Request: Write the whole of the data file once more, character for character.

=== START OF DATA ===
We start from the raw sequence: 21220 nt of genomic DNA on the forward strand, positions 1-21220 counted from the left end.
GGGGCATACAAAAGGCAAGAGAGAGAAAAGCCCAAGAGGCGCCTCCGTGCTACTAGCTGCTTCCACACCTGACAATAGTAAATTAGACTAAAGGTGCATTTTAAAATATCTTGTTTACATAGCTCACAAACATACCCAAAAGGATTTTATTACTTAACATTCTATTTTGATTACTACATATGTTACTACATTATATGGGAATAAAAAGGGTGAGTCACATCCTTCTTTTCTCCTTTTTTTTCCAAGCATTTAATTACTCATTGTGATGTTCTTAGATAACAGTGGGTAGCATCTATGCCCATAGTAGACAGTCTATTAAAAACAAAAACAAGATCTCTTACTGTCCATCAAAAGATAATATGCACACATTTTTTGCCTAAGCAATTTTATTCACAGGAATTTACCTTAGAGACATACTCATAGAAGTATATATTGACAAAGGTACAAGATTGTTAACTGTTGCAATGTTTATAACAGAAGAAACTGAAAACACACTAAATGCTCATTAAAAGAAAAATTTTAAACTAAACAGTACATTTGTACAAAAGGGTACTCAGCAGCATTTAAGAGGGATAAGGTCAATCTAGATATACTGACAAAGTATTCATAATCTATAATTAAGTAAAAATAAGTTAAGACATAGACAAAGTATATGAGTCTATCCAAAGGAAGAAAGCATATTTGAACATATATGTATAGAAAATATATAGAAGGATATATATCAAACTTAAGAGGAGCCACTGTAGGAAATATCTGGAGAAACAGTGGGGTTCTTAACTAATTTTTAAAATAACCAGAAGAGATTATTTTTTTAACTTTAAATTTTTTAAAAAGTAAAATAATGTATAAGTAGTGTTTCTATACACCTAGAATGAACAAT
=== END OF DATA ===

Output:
We start from the raw sequence: 21220 nt of genomic DNA on the forward strand, positions 1-21220 counted from the left end.
GGGGCATACAAAAGGCAAGAGAGAGAAAAGCCCAAGAGGCGCCTCCGTGCTACTAGCTGCTTCCACACCTGACAATAGTAAATTAGACTAAAGGTGCATTTTAAAATATCTTGTTTACATAGCTCACAAACATACCCAAAAGGATTTTATTACTTAACATTCTATTTTGATTACTACATATGTTACTACATTATATGGGAATAAAAAGGGTGAGTCACATCCTTCTTTTCTCCTTTTTTTTCCAAGCATTTAATTACTCATTGTGATGTTCTTAGATAACAGTGGGTAGCATCTATGCCCATAGTAGACAGTCTATTAAAAACAAAAACAAGATCTCTTACTGTCCATCAAAAGATAATATGCACACATTTTTTGCCTAAGCAATTTTATTCACAGGAATTTACCTTAGAGACATACTCATAGAAGTATATATTGACAAAGGTACAAGATTGTTAACTGTTGCAATGTTTATAACAGAAGAAACTGAAAACACACTAAATGCTCATTAAAAGAAAAATTTTAAACTAAACAGTACATTTGTACAAAAGGGTACTCAGCAGCATTTAAGAGGGATAAGGTCAATCTAGATATACTGACAAAGTATTCATAATCTATAATTAAGTAAAAATAAGTTAAGACATAGACAAAGTATATGAGTCTATCCAAAGGAAGAAAGCATATTTGAACATATATGTATAGAAAATATATAGAAGGATATATATCAAACTTAAGAGGAGCCACTGTAGGAAATATCTGGAGAAACAGTGGGGTTCTTAACTAATTTTTAAAATAACCAGAAGAGATTATTTTTTTAACTTTAAATTTTTTAAAAAGTAAAATAATGTATAAGTAGTGTTTCTATACACCTAGAATGAACAAT